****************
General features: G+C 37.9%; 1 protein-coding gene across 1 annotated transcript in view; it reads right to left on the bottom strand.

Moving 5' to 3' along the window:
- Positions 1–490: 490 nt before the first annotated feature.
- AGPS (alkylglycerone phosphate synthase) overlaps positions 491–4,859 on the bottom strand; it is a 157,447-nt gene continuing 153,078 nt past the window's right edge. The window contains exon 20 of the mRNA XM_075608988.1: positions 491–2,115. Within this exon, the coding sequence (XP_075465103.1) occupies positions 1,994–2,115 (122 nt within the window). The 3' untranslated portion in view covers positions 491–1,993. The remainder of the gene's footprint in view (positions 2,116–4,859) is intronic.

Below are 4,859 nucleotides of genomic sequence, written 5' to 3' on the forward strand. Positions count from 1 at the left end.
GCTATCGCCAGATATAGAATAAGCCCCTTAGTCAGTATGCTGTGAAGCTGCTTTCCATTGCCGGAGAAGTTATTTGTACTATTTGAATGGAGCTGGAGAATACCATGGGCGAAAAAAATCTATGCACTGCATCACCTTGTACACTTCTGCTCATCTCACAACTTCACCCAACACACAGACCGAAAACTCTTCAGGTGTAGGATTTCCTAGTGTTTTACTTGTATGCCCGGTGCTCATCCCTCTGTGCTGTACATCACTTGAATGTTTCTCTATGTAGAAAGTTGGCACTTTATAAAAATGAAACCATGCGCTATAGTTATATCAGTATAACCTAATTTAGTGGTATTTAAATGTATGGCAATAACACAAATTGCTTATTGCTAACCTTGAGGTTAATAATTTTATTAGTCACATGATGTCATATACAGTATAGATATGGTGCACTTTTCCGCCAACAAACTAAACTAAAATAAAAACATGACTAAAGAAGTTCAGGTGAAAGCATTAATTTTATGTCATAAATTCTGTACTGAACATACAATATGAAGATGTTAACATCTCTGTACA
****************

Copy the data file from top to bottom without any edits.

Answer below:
General features: G+C 37.9%; 1 protein-coding gene across 1 annotated transcript in view; it reads right to left on the bottom strand.

Moving 5' to 3' along the window:
- Positions 1–490: 490 nt before the first annotated feature.
- AGPS (alkylglycerone phosphate synthase) overlaps positions 491–4,859 on the bottom strand; it is a 157,447-nt gene continuing 153,078 nt past the window's right edge. The window contains exon 20 of the mRNA XM_075608988.1: positions 491–2,115. Within this exon, the coding sequence (XP_075465103.1) occupies positions 1,994–2,115 (122 nt within the window). The 3' untranslated portion in view covers positions 491–1,993. The remainder of the gene's footprint in view (positions 2,116–4,859) is intronic.

Below are 4,859 nucleotides of genomic sequence, written 5' to 3' on the forward strand. Positions count from 1 at the left end.
GCTATCGCCAGATATAGAATAAGCCCCTTAGTCAGTATGCTGTGAAGCTGCTTTCCATTGCCGGAGAAGTTATTTGTACTATTTGAATGGAGCTGGAGAATACCATGGGCGAAAAAAATCTATGCACTGCATCACCTTGTACACTTCTGCTCATCTCACAACTTCACCCAACACACAGACCGAAAACTCTTCAGGTGTAGGATTTCCTAGTGTTTTACTTGTATGCCCGGTGCTCATCCCTCTGTGCTGTACATCACTTGAATGTTTCTCTATGTAGAAAGTTGGCACTTTATAAAAATGAAACCATGCGCTATAGTTATATCAGTATAACCTAATTTAGTGGTATTTAAATGTATGGCAATAACACAAATTGCTTATTGCTAACCTTGAGGTTAATAATTTTATTAGTCACATGATGTCATATACAGTATAGATATGGTGCACTTTTCCGCCAACAAACTAAACTAAAATAAAAACATGACTAAAGAAGTTCAGGTGAAAGCATTAATTTTATGTCATAAATTCTGTACTGAACATACAATATGAAGATGTTAACATCTCTGTACA